(Reuters) – Wall Street fell more than 1% and the benchmark S&P 500 hit a near one-month low on Tuesday, as comments from President Donald Trump and Commerce Secretary Wilbur Ross stoked fears of a significant delay in resolving a trade dispute with China.
FILE PHOTO: Traders work on the floor at the New York Stock Exchange (NYSE) in New York, U.S., November 27, 2019. REUTERS/Brendan McDermid
Speaking to reporters in London where Trump was attending a meeting of NATO leaders, he raised the possibility of the trade deal being delayed until after the U.S. presidential elections in November 2020.
Ross told CNBC that planned tariffs on Chinese imports will be imposed on Dec. 15 unless there is some real reason to postpone, such as substantive progress in talks.
The trade-sensitive Philadelphia Semiconductor index .SOX dropped 2.4% to hit an over one-month low.
Tuesday’s declines added to the pullback in the previous session, from record highs hit last week, on hopes that the two sides will hammer out a “phase one” deal soon, and signaled a rough start to the month.
“This is sort of a last-minute negotiation tactic,” said Robert Pavlik, chief investment strategist and senior portfolio manager at SlateStone Wealth LLC in New York.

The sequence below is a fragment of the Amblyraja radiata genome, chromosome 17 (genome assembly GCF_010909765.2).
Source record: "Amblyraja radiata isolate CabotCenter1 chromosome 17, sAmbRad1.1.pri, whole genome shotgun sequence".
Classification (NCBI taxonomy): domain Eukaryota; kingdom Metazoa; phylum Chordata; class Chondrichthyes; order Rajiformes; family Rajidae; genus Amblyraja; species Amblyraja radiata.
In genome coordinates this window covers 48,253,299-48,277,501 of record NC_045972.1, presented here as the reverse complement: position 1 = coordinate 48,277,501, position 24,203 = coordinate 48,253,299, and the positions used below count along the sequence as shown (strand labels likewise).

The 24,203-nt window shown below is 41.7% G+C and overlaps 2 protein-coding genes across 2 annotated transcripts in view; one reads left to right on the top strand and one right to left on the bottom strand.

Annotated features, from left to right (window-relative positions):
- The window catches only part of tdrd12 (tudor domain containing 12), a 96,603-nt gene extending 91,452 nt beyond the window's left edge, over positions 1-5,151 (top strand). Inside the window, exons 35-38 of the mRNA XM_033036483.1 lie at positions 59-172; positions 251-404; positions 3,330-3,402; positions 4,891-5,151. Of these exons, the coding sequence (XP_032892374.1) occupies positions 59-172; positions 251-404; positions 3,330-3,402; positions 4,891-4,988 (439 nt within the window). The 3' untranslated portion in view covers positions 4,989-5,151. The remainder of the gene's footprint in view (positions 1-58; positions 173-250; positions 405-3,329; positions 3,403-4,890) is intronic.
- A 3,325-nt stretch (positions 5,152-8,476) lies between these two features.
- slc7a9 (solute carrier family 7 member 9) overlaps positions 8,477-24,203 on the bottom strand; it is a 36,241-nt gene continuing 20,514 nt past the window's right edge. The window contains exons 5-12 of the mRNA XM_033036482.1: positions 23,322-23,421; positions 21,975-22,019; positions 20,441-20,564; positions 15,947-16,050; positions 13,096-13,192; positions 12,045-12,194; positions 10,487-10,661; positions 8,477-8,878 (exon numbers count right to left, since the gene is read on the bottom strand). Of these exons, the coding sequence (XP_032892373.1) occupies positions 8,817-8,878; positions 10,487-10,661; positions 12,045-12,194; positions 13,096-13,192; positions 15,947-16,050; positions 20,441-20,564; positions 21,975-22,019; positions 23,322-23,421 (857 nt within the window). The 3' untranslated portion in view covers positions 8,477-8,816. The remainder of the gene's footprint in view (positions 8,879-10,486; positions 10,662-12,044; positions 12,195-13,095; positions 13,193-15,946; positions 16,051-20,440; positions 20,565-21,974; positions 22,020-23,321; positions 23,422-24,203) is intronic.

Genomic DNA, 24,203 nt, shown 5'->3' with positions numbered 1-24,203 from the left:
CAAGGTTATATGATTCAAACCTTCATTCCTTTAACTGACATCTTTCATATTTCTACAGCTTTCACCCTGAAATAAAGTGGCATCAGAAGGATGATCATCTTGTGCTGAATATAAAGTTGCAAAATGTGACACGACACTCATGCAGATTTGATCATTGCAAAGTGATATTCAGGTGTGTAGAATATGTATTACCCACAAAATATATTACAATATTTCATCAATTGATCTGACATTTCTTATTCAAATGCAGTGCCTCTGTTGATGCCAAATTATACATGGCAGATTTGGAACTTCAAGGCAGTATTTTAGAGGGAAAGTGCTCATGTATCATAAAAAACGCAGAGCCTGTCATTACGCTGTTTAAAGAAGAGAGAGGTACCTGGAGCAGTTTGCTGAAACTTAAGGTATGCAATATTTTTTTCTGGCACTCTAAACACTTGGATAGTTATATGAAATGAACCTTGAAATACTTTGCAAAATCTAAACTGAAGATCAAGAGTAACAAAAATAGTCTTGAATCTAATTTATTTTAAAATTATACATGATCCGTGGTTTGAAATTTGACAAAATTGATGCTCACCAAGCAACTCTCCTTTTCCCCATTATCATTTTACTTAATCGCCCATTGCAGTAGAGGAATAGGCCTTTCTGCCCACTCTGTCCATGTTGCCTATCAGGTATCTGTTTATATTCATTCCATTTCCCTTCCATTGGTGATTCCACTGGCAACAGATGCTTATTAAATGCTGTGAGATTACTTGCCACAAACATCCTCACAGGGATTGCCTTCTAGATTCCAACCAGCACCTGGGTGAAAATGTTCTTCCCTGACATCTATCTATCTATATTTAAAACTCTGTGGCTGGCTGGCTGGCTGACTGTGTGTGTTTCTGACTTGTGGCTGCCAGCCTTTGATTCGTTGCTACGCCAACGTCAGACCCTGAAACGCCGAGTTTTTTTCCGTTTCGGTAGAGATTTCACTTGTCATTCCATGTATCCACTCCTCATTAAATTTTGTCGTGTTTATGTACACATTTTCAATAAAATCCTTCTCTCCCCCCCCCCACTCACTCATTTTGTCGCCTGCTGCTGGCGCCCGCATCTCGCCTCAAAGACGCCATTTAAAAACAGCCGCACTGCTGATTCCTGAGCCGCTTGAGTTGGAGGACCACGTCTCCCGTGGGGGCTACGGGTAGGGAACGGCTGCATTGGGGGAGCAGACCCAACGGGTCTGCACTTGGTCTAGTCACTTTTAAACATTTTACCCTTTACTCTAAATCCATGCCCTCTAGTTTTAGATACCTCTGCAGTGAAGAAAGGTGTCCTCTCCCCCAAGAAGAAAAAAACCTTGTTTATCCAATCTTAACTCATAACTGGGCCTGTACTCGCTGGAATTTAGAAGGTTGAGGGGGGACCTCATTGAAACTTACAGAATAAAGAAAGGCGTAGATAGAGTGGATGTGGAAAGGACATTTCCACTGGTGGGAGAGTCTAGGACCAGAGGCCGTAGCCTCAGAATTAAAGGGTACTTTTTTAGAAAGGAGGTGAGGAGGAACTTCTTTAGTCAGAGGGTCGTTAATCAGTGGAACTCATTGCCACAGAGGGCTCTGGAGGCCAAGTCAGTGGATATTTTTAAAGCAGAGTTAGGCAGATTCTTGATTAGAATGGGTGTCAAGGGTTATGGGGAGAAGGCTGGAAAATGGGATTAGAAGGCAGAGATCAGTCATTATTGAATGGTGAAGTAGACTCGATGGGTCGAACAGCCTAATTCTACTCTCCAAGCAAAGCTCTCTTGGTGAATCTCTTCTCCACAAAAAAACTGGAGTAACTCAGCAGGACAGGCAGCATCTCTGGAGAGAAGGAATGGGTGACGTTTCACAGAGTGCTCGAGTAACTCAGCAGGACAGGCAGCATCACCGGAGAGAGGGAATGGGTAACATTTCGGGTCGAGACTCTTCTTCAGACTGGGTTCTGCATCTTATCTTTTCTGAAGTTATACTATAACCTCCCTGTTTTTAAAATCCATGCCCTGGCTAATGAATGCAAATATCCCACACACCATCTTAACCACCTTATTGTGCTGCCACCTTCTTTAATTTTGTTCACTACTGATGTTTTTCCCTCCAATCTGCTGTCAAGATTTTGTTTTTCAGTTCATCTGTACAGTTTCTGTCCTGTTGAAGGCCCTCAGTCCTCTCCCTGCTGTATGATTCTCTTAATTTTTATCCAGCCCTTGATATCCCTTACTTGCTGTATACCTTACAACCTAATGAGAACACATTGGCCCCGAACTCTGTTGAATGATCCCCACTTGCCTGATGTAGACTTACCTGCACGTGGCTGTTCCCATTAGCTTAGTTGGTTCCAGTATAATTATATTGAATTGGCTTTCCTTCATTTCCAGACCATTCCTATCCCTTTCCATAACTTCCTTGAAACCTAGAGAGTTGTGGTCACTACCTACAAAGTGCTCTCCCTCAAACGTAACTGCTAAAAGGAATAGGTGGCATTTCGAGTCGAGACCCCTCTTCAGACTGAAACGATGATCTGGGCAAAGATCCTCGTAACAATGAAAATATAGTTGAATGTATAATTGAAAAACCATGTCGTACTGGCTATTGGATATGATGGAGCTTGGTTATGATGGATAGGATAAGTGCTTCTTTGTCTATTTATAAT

“If the Dec. 15 tariffs go into effect, then I think people start thinking that this could have additional ramifications on a ‘phase-one’ ever getting done.”
The S&P 500 is still up about 23% this year, helped by interest rate cuts from the Federal Reserve, even as conflicting headlines on trade have caused some volatility.
At 11:31 a.m. ET, the Dow Jones Industrial Average .DJI was down 438.25 points, or 1.58%, at 27,344.79, the S&P 500 .SPX was down 36.21 points, or 1.16%, at 3,077.66 and the Nasdaq Composite .IXIC was down 106.03 points, or 1.24%, at 8,461.96.
Declining issues outnumbered advancers for a 2.45-to-1 ratio on the NYSE and a 2.34-to-1 ratio on the Nasdaq.
The S&P index recorded one new 52-week high and four new lows, while the Nasdaq recorded 17 new highs and 53 new lows.
Reporting by Arjun Panchadar and Ambar Warrick in Bengaluru; Editing by Arun Koyyur and Shounak Dasgupta